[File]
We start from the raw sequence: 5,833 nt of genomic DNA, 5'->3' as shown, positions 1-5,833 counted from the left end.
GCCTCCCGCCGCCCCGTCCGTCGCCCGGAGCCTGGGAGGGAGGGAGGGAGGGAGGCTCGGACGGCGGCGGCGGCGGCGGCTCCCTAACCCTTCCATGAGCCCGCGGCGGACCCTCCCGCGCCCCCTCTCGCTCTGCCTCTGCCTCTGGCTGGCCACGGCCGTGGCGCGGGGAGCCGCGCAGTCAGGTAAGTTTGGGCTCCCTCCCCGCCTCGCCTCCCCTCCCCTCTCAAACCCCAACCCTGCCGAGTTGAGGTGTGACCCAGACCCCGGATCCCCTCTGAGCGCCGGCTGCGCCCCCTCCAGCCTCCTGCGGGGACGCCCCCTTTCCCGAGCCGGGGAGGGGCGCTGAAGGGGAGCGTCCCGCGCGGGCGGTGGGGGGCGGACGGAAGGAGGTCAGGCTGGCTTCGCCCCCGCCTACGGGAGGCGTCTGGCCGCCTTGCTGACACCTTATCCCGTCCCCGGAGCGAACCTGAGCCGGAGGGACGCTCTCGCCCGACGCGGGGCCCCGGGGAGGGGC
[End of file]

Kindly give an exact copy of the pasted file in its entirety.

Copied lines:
We start from the raw sequence: 5,833 nt of genomic DNA, 5'->3' as shown, positions 1-5,833 counted from the left end.
GCCTCCCGCCGCCCCGTCCGTCGCCCGGAGCCTGGGAGGGAGGGAGGGAGGGAGGCTCGGACGGCGGCGGCGGCGGCGGCTCCCTAACCCTTCCATGAGCCCGCGGCGGACCCTCCCGCGCCCCCTCTCGCTCTGCCTCTGCCTCTGGCTGGCCACGGCCGTGGCGCGGGGAGCCGCGCAGTCAGGTAAGTTTGGGCTCCCTCCCCGCCTCGCCTCCCCTCCCCTCTCAAACCCCAACCCTGCCGAGTTGAGGTGTGACCCAGACCCCGGATCCCCTCTGAGCGCCGGCTGCGCCCCCTCCAGCCTCCTGCGGGGACGCCCCCTTTCCCGAGCCGGGGAGGGGCGCTGAAGGGGAGCGTCCCGCGCGGGCGGTGGGGGGCGGACGGAAGGAGGTCAGGCTGGCTTCGCCCCCGCCTACGGGAGGCGTCTGGCCGCCTTGCTGACACCTTATCCCGTCCCCGGAGCGAACCTGAGCCGGAGGGACGCTCTCGCCCGACGCGGGGCCCCGGGGAGGGGC